It can be intimidating to consider the possibility of relinquishing control over your property. People sometimes assume that you do surrender control of assets when you create a trust.
In this post we will provide some clarity about creating a trust in northern Nevada.
There are different types of trusts. Perhaps the most commonly utilized trust in Reno NV in the field of estate planning is the revocable living trust.
These trusts are largely useful to enable probate avoidance. If you use a last will to state your final wishes, the estate must be probated before your heirs receive their inheritances.
This process can be expensive and time-consuming. Most people would like to facilitate timely asset transfers.
When you use a revocable living trust to arrange for these transfers the distributions to the beneficiaries will take place outside of probate.
Because of the fact that the trust is revocable, you do retain control of assets that you convey into this type of trust.
You can act as both the trustee and the beneficiary while you are still living, and most people will do this. As a result, you can control investments and give yourself distributions as you see fit.
The control doesn't stop there. Because the trust is revocable, you can actually dissolve or revoke it at any time. The terms that you originally set forth are not etched in stone either. You can change them and add or subtract beneficiaries.
There are irrevocable trusts as well. With some exceptions, these trusts do require you to surrender incidents of ownership, so you do not continue to have control of the property that has been conveyed into the trust.
Because the trust is not revocable, you cannot dissolve it, and generally speaking the terms cannot be changed.
Why would you want to create a trust that did not allow you to retain control? There are a number of reasons.
Certain estate tax efficiency strategies involve irrevocable trusts. Because the assets would be owned by the trust rather than the estate, there are certain benefits.
In addition, when you surrender incidents of ownership by placing assets into an irrevocable trust they are generally going to be protected from creditors and claimants seeking redress. Nevada does allow some irrevocable trusts to be "self-settled," so some incidents of ownership are retained, but these are sophisticated strategies that require the advice of competent counsel to establish and fund.
The best way to proceed if you have questions about estate planning would be to discuss everything in detail with a licensed Reno Nevada estate planning lawyer.
Rather than looking for answers to general questions about what trusts can and cannot do, you would be better off consulting with an attorney. You can explain exactly what you want to accomplish, and your attorney can give you direct answers to your specific questions.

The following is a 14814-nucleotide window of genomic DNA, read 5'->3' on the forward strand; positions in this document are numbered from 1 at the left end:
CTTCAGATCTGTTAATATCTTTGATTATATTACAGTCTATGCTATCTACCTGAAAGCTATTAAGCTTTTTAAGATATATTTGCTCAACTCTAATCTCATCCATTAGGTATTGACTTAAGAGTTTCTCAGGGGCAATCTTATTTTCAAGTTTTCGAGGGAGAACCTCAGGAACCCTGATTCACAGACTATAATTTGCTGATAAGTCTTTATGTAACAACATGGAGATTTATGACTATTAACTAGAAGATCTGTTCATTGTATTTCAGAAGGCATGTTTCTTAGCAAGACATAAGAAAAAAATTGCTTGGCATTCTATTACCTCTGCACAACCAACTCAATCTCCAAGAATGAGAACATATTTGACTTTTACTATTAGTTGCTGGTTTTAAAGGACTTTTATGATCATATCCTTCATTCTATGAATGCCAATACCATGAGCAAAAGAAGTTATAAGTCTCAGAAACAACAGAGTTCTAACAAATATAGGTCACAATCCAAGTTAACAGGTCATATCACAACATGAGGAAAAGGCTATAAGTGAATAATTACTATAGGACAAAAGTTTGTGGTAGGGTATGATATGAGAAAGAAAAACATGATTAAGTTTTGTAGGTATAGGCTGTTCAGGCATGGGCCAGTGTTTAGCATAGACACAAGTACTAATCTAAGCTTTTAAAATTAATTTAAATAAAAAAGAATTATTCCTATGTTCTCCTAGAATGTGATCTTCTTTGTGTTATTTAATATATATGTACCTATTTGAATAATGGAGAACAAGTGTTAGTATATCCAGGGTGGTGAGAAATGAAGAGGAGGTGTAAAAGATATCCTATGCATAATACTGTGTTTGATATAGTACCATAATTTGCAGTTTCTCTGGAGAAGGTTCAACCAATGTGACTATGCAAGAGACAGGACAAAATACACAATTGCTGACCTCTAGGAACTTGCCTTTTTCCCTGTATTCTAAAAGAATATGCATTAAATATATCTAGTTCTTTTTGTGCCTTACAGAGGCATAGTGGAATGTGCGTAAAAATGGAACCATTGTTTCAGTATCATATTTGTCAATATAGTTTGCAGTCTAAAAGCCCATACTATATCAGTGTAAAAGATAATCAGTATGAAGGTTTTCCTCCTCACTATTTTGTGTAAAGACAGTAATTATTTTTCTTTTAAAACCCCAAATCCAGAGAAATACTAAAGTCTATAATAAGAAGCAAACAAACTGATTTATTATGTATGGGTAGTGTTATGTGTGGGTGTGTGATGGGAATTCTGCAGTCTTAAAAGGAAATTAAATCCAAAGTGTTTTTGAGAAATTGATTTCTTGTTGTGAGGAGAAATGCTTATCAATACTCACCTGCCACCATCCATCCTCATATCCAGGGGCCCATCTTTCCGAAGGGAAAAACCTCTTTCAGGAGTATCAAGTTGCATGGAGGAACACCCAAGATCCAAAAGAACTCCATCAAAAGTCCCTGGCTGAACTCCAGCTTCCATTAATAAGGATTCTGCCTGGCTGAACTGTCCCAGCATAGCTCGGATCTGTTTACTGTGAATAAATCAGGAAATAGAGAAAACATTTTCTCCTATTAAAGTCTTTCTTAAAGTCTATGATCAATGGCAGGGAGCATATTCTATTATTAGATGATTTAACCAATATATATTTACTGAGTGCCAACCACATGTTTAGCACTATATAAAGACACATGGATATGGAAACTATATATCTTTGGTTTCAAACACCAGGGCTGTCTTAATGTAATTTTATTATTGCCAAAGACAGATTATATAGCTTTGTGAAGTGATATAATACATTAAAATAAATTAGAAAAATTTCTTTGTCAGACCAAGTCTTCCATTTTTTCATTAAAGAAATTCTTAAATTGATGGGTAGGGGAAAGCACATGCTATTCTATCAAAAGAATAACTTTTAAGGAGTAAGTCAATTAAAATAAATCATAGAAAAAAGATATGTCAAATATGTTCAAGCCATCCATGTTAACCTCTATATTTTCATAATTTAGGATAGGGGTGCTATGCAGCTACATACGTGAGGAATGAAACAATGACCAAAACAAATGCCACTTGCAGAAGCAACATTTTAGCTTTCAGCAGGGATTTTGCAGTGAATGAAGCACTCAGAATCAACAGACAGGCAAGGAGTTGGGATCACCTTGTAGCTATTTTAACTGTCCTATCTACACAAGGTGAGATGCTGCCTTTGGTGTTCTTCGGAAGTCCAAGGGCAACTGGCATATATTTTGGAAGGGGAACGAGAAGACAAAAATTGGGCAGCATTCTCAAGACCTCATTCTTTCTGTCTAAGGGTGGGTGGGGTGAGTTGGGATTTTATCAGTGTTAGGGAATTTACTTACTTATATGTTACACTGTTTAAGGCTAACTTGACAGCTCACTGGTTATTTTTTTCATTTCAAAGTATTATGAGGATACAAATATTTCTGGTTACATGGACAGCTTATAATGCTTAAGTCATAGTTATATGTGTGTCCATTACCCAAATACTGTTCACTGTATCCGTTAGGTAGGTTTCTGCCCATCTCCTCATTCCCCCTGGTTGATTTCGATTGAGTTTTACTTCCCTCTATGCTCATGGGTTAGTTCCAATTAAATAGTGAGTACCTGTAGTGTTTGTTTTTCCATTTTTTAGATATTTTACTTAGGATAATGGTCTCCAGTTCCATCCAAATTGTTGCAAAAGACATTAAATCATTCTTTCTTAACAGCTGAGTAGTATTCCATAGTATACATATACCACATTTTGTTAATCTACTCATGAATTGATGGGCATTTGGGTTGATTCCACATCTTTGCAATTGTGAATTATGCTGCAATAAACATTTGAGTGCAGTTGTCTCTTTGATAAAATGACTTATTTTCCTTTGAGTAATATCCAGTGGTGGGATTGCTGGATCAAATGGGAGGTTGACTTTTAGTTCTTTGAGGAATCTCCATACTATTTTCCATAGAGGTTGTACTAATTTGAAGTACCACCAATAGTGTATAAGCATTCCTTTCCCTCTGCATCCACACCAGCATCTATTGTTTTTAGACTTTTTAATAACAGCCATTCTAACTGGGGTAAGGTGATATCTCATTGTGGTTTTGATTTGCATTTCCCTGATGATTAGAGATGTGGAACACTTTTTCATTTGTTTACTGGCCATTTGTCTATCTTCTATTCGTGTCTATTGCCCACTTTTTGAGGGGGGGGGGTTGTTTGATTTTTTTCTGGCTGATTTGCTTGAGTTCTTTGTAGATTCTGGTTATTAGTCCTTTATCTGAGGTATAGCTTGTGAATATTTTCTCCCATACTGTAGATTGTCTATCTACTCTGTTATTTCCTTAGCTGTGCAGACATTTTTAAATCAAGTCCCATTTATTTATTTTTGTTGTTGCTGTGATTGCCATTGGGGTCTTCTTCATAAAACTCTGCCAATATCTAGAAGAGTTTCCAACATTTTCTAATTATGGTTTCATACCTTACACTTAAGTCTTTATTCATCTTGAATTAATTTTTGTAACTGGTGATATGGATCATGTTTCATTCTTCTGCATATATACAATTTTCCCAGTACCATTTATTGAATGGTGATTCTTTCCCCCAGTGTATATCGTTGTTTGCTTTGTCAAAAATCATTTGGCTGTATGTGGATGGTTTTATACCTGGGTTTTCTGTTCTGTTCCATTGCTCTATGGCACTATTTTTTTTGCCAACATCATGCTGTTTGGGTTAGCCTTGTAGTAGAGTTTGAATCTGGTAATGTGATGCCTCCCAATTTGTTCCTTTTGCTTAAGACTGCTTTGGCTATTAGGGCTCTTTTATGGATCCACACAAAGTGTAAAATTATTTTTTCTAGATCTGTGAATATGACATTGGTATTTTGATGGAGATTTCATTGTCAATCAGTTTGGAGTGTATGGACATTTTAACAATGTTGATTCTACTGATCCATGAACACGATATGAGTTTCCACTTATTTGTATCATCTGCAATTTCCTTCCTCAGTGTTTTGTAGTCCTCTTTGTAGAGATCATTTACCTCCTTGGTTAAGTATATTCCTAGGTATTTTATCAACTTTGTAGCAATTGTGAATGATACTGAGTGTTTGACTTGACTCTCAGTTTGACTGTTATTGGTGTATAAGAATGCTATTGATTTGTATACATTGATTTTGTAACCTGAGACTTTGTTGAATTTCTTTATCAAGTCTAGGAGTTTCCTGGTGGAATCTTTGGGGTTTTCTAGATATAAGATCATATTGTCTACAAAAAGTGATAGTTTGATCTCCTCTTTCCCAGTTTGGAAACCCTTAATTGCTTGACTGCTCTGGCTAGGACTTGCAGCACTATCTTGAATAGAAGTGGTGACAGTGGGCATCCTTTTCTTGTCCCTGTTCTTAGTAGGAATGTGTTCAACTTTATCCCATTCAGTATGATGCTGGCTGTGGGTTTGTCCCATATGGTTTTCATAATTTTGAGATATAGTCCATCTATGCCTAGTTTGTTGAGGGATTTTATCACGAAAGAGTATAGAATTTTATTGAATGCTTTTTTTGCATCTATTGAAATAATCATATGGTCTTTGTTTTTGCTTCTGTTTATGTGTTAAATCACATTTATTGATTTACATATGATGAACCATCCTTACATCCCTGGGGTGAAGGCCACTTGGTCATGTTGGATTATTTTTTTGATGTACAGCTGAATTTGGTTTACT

In a challenging economy we are often tempted to "DIY" (do it yourself). So, is it possible to write your own Revocable Living Trust? Yes, but you should know the disadvantages to a poorly drafted Living Trust before you begin.
There are three positions in the creation of a Revocable Living Trust Agreement: the Trustors, the Trustees, and the Beneficiaries. After completing the trust agreement, it is vital that you fund all assets into the name of the Trust. If you fail to set up and fund the trust properly, you risk at least two unhappy consequences: disinheritance and probate.
When you create a Trust, it is important to maintain your beneficiary designations. You must add new beneficiaries when they are born or join your family and take out beneficiaries who are deceased or have left your family. If you write your own Trust, you will be solely responsible for this. If you do not add or delete a beneficiary, or fail to do so in the proper form, you could possibly disinherit a loved one, or include someone who is no longer in favor. Many attorneys have a maintenance program, so your Living Trust can receive regular reviews to be certain you to update your beneficiaries properly.
One important purpose of a Revocable Living Trust is to avoid probate. Probate is a costly and time consuming procedure. If you create your own Revocable Living Trust, you are increasing the chances that your family will have to deal with this sticky process.
When you hire an attorney, he or she can help you properly fund your Trust, make sure you have not left out an heir and ensure that your trust agreement meets current estate law. If your document is not properly drafted, probate may be needed for your entire estate. If you have not removed deceased beneficiaries, a court may have to determine who your beneficiaries should be. Further, if you have not properly funded your assets into your Trust, the only way to do so is through the probate process.
Your attorney can also help you create a Pour Over Will. This Will may assist if you leave any asset out of your Trust. A Pour Over Will is a safety net to transfer your assets into your Trust typically through a short version of probate.
If you create your own Trust, you will also be responsible for your own Will. If you leave property out of your Trust and you don’t properly create a Pour Over Will, a prolonged probate will be needed to determine the rightful heirs-at-law.
When you "do it yourself" to repair a leaky pipe, it may just require a plumber to do it right, if your repair fails. Writing your own living trust is a complicated process that could be many times more expensive and time consuming when it is not done right. This is no time to DIY.
To learn more about living trusts, the living trust lawyers at Anderson, Dorn & Rader are here to help. Call (775) 823-9455 to schedule a consultation today.